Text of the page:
Obstruction of left ventricular emptying can be determined with transesophageal recording. In most cases there is mixed pulmonary stenosis, both subvalvular and valvular. The capacity to explore the subvalvular pulmonary area is one of the principal advantages of the transesophageal technique. The various causes of subpulmonary obstruction, such as narrowing of the outflow tract, abnormal tissue tags, and discrete pulmonary membrane (rare), can be recognized in images in the longitudinal plane. It is also possible to recognize nonobstructive bulging of the membranous septum into the subpulmonary outflow tract.

Abnormalities of the A–V valves are not uncommon; the tricuspid valvular anomaly known as left-sided Ebstein anomaly is noteworthy. In patients with this anomaly, it is possible to recognize tethering of the septal leaflet to the interventricular septum in the transesophageal four-chamber image and to evaluate the severity of valvular regurgitation with color Doppler (Figs. 8.2.49 and 8.2.50).

Because of the prognostic implications and importance in making the surgical decision, an evaluation of right ventricular function should be included in the transesophageal study. Ventricular dysfunction is most common in patients with significant long-term tricuspid regurgitation (Fig. 8.2.51).

Right Ventricular Double Outlet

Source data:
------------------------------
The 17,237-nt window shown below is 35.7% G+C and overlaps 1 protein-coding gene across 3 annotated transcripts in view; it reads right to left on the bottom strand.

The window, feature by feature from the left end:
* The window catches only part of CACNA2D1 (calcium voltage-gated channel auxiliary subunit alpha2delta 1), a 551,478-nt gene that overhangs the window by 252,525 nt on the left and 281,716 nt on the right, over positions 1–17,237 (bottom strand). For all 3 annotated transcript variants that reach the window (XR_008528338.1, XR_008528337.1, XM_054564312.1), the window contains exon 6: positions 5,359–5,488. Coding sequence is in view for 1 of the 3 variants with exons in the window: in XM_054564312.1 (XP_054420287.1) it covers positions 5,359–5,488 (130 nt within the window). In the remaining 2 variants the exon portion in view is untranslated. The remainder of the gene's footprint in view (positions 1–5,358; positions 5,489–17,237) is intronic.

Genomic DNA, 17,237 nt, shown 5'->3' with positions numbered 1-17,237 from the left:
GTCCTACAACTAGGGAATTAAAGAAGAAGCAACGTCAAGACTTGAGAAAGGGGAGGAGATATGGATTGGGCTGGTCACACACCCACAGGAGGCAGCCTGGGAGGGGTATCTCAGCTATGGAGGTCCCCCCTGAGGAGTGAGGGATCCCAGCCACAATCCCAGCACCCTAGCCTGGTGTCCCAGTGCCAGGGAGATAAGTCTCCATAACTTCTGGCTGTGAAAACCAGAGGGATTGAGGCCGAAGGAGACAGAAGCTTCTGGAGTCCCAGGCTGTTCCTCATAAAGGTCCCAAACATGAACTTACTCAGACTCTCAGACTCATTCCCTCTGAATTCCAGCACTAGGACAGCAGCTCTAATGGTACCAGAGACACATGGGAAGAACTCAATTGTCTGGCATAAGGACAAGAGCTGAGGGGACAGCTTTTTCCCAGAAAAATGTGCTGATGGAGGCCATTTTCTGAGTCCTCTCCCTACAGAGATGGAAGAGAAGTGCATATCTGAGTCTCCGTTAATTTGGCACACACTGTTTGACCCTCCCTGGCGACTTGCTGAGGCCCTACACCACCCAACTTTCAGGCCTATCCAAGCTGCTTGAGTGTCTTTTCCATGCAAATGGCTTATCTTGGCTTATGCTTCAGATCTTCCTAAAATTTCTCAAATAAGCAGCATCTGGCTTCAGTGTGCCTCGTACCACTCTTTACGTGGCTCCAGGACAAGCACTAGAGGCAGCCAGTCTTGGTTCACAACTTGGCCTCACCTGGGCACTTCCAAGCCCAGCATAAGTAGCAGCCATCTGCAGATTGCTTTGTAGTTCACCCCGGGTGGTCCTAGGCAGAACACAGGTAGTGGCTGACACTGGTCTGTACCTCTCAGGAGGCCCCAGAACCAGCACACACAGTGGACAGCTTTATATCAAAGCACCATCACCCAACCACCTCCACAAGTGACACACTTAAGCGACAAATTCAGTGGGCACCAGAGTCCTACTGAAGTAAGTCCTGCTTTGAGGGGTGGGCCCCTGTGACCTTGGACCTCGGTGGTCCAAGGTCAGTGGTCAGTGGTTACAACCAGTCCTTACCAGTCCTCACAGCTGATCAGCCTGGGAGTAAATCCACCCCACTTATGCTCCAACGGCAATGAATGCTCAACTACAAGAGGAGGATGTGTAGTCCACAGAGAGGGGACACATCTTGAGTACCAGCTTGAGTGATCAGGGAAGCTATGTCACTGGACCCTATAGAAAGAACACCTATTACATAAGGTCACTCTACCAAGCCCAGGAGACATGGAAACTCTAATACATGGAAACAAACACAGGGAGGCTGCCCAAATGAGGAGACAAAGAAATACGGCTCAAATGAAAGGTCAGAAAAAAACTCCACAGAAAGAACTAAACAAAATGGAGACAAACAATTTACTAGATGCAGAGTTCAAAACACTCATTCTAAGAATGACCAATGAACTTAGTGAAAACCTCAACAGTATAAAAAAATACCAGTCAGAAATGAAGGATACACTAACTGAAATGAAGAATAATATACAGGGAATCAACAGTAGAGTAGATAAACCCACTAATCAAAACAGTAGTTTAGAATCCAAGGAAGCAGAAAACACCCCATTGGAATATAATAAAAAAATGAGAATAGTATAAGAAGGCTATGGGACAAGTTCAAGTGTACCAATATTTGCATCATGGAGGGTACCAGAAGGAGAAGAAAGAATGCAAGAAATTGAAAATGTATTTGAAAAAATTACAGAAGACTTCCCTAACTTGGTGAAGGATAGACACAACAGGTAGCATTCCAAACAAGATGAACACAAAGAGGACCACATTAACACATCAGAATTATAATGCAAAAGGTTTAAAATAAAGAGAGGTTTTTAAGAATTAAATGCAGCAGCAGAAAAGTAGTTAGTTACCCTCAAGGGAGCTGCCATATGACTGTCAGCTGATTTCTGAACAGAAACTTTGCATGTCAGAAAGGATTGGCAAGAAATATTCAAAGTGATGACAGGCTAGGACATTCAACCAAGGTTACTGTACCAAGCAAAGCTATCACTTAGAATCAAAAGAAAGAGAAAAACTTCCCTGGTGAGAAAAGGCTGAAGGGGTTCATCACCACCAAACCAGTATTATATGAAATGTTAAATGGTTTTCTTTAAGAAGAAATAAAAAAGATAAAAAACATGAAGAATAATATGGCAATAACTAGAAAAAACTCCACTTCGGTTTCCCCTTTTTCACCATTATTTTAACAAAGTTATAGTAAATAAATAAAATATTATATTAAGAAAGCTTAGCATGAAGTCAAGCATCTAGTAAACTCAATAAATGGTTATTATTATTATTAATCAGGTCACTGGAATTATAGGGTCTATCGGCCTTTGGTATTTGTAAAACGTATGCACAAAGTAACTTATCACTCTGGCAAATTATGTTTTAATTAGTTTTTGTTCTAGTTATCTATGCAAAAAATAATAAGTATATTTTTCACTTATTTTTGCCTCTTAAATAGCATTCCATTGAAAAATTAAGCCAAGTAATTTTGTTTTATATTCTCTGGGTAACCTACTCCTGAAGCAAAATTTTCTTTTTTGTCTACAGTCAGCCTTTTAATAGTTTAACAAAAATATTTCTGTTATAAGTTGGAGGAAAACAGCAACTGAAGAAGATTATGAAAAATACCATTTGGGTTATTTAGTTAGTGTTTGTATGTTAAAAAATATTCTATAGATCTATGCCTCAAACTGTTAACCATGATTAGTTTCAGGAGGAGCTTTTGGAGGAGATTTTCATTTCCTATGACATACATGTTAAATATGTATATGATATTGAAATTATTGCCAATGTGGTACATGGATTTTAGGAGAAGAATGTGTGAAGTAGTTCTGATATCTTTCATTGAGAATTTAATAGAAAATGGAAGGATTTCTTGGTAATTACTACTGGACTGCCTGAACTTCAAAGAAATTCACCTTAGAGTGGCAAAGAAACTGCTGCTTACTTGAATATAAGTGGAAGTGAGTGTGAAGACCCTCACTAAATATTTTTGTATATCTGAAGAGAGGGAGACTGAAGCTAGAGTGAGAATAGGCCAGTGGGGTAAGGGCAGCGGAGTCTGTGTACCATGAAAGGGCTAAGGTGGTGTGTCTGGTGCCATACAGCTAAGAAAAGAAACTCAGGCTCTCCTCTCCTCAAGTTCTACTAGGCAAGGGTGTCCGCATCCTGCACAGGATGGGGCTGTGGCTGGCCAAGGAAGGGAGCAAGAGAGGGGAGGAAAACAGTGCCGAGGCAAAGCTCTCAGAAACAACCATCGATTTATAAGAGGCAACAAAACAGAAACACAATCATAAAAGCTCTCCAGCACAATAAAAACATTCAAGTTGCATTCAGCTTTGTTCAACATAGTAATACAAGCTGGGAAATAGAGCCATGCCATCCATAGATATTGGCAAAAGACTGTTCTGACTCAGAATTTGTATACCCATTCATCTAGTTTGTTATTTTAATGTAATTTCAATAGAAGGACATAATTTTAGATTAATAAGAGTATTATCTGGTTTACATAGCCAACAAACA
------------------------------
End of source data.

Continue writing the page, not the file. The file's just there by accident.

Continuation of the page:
In the right ventricular double outlet both great arteries arise mainly or completely from the right ventricle. Any type of A–V connection can coexist. The position of the vessels is variable. When they are side-to-side or the aorta is anterior, the emergence of the vessels is parallel. When the aorta is posterior and right, the great arteries cross in space. Often the underlying anomaly is tetralogy of Fallot with aortic overriding of >50%.

FIGURE 8.2.49. Left-sided Ebstein anomaly. Four-chamber image in a patient with corrected transposition of the great arteries (C-TGA). Tethering of the tricuspid septal leaflet to the ventricular septum is present (arrows). The anterior tricuspid leaflet (TV) shows ample movement. LA, left atrium; LV, left ventricle; MV, mitral valve; RA, right atrium; RV, right ventricle.

FIGURE 8.2.50. Left-sided Ebstein anomaly. Corrected transposition of the great arteries is seen coexisting with an Ebstein-type anomaly of the tricuspid valve. Color Doppler shows the presence of tricuspid regurgitation (TR). LA, left atrium; LV, left ventricle; MV, mitral valve; RA, right atrium; RV, right ventricle; TV, tricuspid valve.

In the past, double infundibulum was considered a prerequisite for the diagnosis. However, it has been established that the presence of fibrous continuity between the posterior vessel and the mitral valve does not preclude the type of V–A connection being a double outlet.

FIGURE 8.2.51. Corrected transposition of the great arteries. Two-dimensional imaging with color Doppler demonstrates significant tricuspid regurgitation (TR). LA, left atrium; LV, left ventricle; RV, right ventricle; TV, tricuspid valve.

FIGURE 8.2.52. Double outlet right ventricle. Transgastric view shows aortic (AO) septal override. LV, left ventricle; RV, right ventricle.

The principal findings observed with transesophageal echocardiography are discussed in the following paragraphs.

Overriding of >50% of the posterior vessel over the interventricular septum is evident in recordings of both transverse and longitudinal planes (Fig. 8.2.52). The connection of both vessels with the right ventricle can be observed in longitudinal images (Figs. 8.2.53 and 8.2.54). When only monoplanar recordings can be obtained, multiple sections at various levels should be visualized to demonstrate that the great arteries are located on the same side of the interventricular septum (Fig. 8.2.55).